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Hoffmann, R. A wiki for the life sciences where authorship matters. Nature Genetics (2008)

Subcellular damage kinetics within co-cultivated WI38 and VA13-transformed WI38 human fibroblasts following 5-aminolevulinic acid-induced protoporphyrin IX formation.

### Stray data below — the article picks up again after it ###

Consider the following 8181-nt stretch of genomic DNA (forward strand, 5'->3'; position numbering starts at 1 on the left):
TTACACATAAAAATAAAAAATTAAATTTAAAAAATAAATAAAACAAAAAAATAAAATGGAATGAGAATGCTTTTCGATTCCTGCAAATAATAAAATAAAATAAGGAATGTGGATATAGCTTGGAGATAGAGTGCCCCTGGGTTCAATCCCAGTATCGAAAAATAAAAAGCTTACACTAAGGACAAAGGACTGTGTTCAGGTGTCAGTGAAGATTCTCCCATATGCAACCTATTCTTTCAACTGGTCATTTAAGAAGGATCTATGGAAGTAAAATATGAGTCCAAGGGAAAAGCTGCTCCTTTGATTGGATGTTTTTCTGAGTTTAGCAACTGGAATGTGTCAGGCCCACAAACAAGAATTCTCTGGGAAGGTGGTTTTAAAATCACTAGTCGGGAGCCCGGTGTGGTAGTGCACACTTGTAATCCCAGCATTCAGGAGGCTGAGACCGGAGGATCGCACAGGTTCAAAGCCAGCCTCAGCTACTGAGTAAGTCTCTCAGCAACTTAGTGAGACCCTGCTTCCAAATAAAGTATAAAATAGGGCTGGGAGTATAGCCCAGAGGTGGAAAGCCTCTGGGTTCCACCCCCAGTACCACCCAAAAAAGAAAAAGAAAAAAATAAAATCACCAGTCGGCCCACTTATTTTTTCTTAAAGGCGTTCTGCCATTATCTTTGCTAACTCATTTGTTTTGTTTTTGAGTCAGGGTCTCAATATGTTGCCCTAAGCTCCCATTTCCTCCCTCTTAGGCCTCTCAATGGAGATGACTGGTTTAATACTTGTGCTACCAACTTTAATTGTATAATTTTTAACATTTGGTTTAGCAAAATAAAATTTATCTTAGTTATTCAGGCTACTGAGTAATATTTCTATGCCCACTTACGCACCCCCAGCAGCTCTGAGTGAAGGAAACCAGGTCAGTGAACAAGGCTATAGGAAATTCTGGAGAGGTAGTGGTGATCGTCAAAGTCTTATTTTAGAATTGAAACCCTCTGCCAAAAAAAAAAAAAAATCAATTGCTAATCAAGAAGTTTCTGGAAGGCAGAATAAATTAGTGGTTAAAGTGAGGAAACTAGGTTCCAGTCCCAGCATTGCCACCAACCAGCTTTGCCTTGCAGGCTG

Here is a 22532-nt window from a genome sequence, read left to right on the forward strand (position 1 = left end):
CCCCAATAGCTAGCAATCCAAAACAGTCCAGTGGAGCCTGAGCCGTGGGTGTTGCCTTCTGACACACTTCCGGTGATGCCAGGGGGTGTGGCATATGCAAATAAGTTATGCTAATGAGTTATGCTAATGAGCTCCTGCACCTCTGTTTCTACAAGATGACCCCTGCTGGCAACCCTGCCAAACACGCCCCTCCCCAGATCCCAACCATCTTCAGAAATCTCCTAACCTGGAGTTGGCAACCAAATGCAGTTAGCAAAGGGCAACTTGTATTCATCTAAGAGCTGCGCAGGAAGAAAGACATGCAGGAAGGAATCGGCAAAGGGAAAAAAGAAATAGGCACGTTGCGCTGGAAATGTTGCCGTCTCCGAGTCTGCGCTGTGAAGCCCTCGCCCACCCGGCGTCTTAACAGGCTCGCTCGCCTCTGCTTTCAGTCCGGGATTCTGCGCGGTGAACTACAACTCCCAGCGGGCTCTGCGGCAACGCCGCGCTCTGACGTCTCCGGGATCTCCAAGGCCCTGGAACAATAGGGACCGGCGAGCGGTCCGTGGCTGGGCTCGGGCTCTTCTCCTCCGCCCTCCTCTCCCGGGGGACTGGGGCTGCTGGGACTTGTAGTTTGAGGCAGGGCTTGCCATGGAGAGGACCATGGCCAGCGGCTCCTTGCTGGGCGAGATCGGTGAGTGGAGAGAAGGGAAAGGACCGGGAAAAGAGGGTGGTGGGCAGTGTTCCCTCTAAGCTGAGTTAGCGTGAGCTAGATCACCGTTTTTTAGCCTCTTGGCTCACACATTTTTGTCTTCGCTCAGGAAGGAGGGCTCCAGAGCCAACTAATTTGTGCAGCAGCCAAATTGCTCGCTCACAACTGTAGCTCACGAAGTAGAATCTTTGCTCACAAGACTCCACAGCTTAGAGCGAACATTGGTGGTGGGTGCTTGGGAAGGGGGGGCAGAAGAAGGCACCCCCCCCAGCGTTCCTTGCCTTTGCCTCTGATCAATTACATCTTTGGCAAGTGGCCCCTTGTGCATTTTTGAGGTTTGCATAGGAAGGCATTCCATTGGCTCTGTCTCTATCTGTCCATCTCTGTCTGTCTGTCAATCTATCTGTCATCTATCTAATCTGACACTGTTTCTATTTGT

The generation of the photosensitizer protoporphyrin IX (PpIX) in cells can be induced by externally applied 5-aminolevulinic acid (ALA), with that bypassing the feedback control mechanism. The aim of the present study was to investigate the onset of destructive changes in living cocultivated WI38 and VA13-transformed WI38 human fibroblasts following ALA incubation, PpIX production and subsequent irradiation by white halogen light with a dose of 2.2 kJ/m2. Specific fluorescence markers such as 3,3'-dihexyloxacarbocyanine iodide for endoplasmic reticulum (ER) staining and dihydrorhodamine for intact mitochondria mapping combined with a low light imaging system are a versatile and sensitive tool to examine the photoinduced destruction of organelles in living cells, while artifacts are minimized. Mitochondria as primary targets of PpIX undergo a condensation under irradiation and are finally destroyed. Photodynamic treatment induces further a significant decomposition of ER, although PpIX localization could not be determined. Initial destabilization and vesiculation of ER is followed by a porous network with large cisternae (indicating the breakdown of cell integrity and cell/nucleus membrane damage). Normal cocultivated lung fibroblasts showed a delay in destruction compared to the transformed WI38-VA13 cells. The observed decomposition pattern resembles the morphological pattern of apoptosis.[1]


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